updated 11/3/2008 12:53:19 PM ET 2008-11-03T17:53:19

Business at America's manufacturers from plastic companies to lumberyards plummeted to the lowest level in 26 years in October, in what many economists called a sure sign of recession.

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The Institute for Supply Management said Monday its manufacturing index fell to 38.9, the lowest reading since September 1982 when the U.S. was in a deep recession. Any reading below 50 signals contraction.

"It's a report that confirms everything we learned in the last couple months — the economy is falling deeper into recession," said Stuart G. Hoffman, senior vice president and economist for The PNC Financial Services Group.

The index had been hovering near what economists call "the boom-bust" line for most of the year until its sharp fall in September brought it to the lowest level since the aftermath of the Sept. 11 attacks.

Monday's reading was dramatically below this past September's reading of 43.5 and far lower than economists' expectations of 41.5, according to the consensus estimate of Wall Street economists surveyed by Thomson Reuters.

The credit crisis and Hurricane Ike in September battered a manufacturing industry already hurting because of declines in construction and consumer spending.

Martin Marietta Materials Inc., which supplies granite, limestone, sand and gravel to builders, last week slashed its 2008 earnings guidance, saying it expects to earn between $4.25 and $4.65 per share, down from August guidance of $5 to $5.65 per share.

"Over the past 45 to 60 days, the lack of available business credit has stalled construction activity and further affected demand for our products," the company said. "Construction projects under way have had credit effectively pulled, and new projects are subject to increasingly tighter lending standards."

Meanwhile, the overall unemployment rate was 6.1 percent in September for the second straight month, the highest it's been in five years. Manufacturing workers have been hit especially hard.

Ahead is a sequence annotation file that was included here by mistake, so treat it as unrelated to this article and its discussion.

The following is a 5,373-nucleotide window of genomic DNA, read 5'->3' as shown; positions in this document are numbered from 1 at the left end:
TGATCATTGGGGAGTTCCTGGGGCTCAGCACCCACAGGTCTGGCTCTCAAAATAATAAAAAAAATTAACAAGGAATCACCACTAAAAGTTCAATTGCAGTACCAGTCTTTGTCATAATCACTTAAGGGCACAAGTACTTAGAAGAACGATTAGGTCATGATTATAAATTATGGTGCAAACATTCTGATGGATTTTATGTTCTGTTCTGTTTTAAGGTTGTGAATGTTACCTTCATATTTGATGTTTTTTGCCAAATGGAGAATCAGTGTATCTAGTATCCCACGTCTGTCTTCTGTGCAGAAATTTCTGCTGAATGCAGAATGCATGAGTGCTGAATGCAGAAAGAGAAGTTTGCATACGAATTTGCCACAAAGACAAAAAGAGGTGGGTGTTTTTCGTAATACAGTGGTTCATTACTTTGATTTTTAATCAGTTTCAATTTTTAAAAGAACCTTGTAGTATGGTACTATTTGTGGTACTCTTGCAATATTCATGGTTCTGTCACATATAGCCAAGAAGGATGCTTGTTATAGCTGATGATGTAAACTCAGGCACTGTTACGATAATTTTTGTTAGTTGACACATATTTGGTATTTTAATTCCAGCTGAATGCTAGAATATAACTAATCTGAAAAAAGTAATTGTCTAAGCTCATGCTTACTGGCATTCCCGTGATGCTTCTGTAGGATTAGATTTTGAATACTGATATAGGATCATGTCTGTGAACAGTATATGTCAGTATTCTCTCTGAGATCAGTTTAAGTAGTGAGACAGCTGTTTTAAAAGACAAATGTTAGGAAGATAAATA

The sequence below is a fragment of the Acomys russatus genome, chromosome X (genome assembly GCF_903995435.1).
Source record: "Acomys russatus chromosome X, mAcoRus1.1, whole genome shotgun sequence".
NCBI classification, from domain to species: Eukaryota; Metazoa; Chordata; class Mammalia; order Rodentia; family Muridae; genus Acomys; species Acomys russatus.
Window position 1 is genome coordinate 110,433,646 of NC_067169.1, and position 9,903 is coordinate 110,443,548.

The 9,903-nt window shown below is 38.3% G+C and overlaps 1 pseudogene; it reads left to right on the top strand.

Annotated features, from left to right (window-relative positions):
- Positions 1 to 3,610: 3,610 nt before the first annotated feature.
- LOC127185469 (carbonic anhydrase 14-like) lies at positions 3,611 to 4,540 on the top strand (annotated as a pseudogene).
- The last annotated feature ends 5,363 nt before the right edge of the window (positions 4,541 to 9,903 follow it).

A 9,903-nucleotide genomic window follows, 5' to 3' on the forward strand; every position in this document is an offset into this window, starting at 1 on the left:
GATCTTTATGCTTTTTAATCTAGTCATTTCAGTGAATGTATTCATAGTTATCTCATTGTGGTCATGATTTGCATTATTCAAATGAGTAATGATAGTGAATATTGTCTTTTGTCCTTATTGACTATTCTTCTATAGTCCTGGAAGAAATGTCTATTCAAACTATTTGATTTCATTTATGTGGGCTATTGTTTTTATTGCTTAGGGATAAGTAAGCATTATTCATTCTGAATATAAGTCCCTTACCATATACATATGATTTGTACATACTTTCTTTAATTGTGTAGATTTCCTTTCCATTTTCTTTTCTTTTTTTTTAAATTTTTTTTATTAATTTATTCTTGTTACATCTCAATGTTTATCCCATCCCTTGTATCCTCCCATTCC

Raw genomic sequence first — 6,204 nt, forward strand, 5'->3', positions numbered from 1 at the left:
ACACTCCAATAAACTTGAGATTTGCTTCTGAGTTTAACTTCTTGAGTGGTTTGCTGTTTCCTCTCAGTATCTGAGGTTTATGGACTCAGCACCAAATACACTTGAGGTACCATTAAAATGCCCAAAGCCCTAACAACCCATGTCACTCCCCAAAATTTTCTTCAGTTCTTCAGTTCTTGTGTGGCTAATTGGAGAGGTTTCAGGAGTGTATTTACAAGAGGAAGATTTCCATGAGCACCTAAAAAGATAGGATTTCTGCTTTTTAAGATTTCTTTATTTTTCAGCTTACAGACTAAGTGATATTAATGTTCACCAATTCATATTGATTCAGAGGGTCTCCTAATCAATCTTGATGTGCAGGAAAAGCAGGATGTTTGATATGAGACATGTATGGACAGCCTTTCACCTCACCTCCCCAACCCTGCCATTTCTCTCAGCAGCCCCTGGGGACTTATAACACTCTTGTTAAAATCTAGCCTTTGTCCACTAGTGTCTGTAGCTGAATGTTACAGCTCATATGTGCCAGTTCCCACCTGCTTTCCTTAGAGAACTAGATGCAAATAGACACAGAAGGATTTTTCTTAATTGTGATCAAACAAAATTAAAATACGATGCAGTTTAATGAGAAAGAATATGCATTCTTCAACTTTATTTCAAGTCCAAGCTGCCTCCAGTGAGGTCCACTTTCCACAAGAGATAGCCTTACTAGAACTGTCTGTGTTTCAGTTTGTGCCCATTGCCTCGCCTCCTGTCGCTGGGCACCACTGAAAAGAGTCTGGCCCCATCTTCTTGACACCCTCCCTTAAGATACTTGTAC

Steelmaker ArcelorMittal this week idled its Cleveland plant, which has 1,450 union employees, as demand declined. Mobile phone maker Motorola Inc. last week reported a third-quarter loss and said it would cut 3,000 jobs by April.

Elsewhere, auto parts supplier ArvinMeritor Inc. said Friday it will cut 1,250 jobs, about 7 percent of its worldwide staff. And General Motors Corp. last week said it was extending the deadline for white-collar workers to accept early retirement packages, saying involuntary layoffs are probable.

Ford Motor Co. on Monday said its October sales dropped 30 percent and other automakers are expected to report monthly sales later in the day. Analysts say overall sales could be the worst in more than 25 years.

Monday's manufacturing report is the latest in a string of grim economic indicators.

The nation's gross domestic product for the third quarter, released Thursday, showed the economy shrank at a 0.3 percent annual rate in the July-September quarter, as consumer spending saw the greatest decline in 28 years.

The Commerce Department's report on construction spending Monday showed a 0.3 percent decline in September, the third drop in the past four months.

While the construction decline was better than the 0.8 percent drop economists expected, it left total building activity at an annual rate of $1.06 trillion in September, down 6.6 percent from the year-ago level.

Stocks inched higher in the first trading day of November. After a 14 percent decline in October, some investors feel stocks are cheap.

The Dow Jones industrial average was up 51 points to the 9,376 level in early afternoon trading.

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